Fresh from raising a $51 million Series C round, Uniphore’s founder argues that artificial intelligence will become as much about quality of engagement as back-end efficiency
“The consumer preference is now shifting to being omnichannel. The consumer chooses which medium to reach the enterprise, at what time day or night, and the enterprise needs to be equipped to service that customer at that time,” says Umesh Sachdev, co-founder and CEO of Indian enterprise artificial intelligence (AI) developer Uniphore. “No one wants to call call-centers anymore, go through an IVR [interactive voice response], wait in a queue, and then talk to an agent who is neither empowered nor has the full information.”
Sachdev is taking this philosophy to the speech recognition segment, where he says AI that improves customer experience in both routine and complex situations is set to produce a number of unicorns in the $350 billion global market for “conversational service automation.” US investors appear to agree. Uniphore has raised a $51 million Series C round led by Santa Monica-based March Capital Partners with support from Silicon Valley players including as CXO Fund and National Grid Partners.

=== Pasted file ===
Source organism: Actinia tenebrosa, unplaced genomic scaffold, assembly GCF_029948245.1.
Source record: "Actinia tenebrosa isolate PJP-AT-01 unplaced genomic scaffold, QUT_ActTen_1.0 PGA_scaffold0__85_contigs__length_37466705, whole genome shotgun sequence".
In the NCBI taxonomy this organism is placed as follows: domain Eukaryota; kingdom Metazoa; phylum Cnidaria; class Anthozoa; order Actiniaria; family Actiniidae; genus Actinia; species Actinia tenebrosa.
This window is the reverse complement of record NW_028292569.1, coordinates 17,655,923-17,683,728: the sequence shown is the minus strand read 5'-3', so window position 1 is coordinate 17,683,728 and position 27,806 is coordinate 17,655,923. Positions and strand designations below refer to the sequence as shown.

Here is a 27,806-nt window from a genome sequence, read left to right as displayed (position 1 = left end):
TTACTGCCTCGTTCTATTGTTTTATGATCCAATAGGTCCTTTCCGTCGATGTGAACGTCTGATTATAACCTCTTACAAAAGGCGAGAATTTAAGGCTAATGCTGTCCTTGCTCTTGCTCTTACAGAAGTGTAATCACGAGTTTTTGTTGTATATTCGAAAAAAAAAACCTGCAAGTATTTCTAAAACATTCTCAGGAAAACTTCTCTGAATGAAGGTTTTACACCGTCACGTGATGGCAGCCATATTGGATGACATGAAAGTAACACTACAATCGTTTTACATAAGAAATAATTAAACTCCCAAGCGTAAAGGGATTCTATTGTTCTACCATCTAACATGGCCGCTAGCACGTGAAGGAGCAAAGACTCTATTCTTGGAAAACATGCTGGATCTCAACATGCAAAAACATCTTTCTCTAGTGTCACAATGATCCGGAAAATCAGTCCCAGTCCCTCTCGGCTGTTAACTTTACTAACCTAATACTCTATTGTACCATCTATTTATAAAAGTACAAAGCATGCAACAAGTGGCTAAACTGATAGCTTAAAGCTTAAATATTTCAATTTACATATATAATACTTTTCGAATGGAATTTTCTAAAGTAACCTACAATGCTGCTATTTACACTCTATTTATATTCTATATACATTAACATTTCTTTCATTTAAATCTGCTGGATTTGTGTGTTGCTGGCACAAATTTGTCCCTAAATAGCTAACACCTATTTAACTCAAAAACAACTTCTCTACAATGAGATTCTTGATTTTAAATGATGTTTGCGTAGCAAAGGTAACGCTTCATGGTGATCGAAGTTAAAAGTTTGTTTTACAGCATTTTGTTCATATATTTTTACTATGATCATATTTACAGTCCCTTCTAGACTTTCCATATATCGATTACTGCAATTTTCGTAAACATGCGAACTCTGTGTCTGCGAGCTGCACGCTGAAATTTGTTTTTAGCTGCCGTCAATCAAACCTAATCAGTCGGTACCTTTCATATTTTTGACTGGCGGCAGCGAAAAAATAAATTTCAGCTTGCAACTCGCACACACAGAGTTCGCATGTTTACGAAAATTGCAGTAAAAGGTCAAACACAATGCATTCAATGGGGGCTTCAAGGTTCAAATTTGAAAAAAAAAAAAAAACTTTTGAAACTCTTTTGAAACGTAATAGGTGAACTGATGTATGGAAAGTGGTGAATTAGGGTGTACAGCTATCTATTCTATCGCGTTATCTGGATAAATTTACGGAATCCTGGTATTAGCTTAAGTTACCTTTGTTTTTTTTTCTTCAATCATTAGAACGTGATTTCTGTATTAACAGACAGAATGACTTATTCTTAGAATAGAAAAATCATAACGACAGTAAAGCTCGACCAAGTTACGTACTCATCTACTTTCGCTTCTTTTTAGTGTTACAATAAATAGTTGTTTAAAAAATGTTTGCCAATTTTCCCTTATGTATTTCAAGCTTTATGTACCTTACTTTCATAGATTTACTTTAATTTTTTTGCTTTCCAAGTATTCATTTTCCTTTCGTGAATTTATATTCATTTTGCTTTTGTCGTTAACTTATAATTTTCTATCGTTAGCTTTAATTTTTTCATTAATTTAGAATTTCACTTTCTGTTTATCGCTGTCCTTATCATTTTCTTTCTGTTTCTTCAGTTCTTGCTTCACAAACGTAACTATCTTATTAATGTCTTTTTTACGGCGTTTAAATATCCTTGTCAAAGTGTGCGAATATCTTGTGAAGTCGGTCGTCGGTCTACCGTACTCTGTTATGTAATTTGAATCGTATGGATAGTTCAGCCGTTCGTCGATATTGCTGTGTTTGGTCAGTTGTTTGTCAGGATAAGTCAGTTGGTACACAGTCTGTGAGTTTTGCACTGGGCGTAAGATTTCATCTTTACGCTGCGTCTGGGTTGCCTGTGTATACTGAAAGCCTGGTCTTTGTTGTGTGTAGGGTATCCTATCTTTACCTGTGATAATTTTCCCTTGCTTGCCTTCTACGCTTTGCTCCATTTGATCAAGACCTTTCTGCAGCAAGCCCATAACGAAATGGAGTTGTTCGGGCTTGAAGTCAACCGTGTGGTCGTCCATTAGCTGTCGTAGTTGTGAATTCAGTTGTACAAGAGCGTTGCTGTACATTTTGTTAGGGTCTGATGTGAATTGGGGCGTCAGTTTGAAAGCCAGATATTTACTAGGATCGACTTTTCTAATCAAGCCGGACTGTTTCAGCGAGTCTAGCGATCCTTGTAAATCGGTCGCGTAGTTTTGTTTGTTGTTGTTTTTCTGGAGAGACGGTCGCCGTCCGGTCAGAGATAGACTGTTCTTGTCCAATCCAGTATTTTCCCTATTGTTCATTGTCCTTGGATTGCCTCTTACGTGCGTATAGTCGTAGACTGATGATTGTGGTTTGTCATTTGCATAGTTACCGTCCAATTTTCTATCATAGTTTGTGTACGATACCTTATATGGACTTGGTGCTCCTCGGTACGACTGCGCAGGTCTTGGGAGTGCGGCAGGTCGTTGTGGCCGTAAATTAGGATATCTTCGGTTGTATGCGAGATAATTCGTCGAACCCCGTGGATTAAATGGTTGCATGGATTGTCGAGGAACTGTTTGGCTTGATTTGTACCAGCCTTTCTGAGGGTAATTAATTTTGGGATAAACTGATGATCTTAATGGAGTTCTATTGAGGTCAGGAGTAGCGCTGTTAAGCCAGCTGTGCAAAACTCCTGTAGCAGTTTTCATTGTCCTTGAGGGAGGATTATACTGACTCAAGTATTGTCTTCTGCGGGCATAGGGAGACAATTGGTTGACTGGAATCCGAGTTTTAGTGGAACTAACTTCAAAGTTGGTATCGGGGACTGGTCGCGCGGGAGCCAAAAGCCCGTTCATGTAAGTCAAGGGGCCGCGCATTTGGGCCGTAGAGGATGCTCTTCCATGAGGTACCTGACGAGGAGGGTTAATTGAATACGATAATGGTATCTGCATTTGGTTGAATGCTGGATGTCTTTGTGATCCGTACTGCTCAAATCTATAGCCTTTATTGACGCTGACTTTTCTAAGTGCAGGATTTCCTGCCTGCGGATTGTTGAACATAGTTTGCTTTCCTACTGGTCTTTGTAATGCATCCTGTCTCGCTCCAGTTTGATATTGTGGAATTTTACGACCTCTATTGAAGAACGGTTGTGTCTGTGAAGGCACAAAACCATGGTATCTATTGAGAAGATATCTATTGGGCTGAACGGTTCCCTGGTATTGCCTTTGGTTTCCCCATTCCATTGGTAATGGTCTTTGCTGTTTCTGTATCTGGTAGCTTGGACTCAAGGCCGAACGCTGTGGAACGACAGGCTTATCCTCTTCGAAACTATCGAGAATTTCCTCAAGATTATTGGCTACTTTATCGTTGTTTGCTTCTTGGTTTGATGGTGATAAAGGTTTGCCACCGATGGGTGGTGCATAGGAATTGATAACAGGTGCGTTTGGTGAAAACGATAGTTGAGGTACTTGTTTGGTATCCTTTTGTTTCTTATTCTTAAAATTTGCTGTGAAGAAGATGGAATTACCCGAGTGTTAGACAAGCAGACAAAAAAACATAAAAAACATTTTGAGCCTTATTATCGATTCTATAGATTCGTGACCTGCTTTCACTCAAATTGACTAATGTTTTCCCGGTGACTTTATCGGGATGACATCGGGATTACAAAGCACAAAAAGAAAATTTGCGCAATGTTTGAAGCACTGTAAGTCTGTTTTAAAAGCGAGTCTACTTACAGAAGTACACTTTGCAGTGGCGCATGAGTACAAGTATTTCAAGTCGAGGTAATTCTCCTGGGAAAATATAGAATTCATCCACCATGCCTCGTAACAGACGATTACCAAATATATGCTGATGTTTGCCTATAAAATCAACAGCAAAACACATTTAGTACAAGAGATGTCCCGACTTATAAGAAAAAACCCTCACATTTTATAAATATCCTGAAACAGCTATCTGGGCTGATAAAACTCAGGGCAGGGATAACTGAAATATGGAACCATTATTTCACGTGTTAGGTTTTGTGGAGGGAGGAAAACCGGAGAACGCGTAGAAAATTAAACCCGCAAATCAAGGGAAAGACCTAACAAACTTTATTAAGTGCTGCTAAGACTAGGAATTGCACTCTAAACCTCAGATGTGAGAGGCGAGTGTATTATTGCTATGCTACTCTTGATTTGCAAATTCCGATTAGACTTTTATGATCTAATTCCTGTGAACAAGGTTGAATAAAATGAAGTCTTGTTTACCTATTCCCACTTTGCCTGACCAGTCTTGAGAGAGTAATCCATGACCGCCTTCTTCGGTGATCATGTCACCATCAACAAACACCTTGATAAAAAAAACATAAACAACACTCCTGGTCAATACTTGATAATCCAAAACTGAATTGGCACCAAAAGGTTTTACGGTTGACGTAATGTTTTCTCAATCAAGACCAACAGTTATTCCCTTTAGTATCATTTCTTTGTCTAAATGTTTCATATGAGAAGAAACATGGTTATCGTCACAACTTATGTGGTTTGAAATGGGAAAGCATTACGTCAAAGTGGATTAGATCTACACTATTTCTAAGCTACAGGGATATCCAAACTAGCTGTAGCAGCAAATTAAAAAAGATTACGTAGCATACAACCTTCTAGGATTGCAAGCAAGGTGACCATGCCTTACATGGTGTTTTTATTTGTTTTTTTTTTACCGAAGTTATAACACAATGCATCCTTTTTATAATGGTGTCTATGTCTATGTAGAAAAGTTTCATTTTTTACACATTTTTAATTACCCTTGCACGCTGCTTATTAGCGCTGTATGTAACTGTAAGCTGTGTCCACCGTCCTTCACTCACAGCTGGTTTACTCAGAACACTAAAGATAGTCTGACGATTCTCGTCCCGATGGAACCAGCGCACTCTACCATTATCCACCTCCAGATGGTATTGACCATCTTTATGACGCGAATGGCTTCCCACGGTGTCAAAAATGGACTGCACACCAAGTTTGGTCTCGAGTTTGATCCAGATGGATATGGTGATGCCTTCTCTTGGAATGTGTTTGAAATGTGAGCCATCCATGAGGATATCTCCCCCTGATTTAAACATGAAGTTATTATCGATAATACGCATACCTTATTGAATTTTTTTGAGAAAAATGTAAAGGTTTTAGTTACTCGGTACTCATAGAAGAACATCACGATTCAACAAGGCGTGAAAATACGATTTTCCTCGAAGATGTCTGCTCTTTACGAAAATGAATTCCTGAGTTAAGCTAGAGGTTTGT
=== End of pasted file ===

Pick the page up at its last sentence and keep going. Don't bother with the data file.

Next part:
The plan is to scale up in the deeper B2B markets of the US with technical support from the robust local AI industry. March Capital, for example, runs an incubator in Palo Alto called The Hive that manages an AI-focused fund. One of the GP’s portfolio companies, an AI-powered cybersecurity player called CrowdStrike, went public last month and now commands a market capitalization of almost $20 billion. “All of that knowledge is now available to us,” Sachdev adds.
Uniphore relocated its core operations to California last year to make this happen, although it still maintains an office with 200 employees, mostly engineers, in Chennai. The company claims to have the only platform globally able to listen and act on language, including specific dialects, detect and analyze customer emotion, and then predict true intent, all in real-time. The key to making it successful, however, will be to avoid fully automating and embrace the “human-in-the-loop” approach.
“When the AI already knows me, it tells the agent on the other side who I am, what I did in the past, what my preferences are,” Sachdev explains. “So when I ask a question on something complex like healthcare or types of insurance, instead of a call-center representative putting me on hold and finding the answer, the AI already has it pulled up in front of the agent. It’s a combination of human beings and AI working in tandem that is the real answer – not a hyper-bot that sounds like a human.”
Source: AVCJ.com, published: 23 August, 2019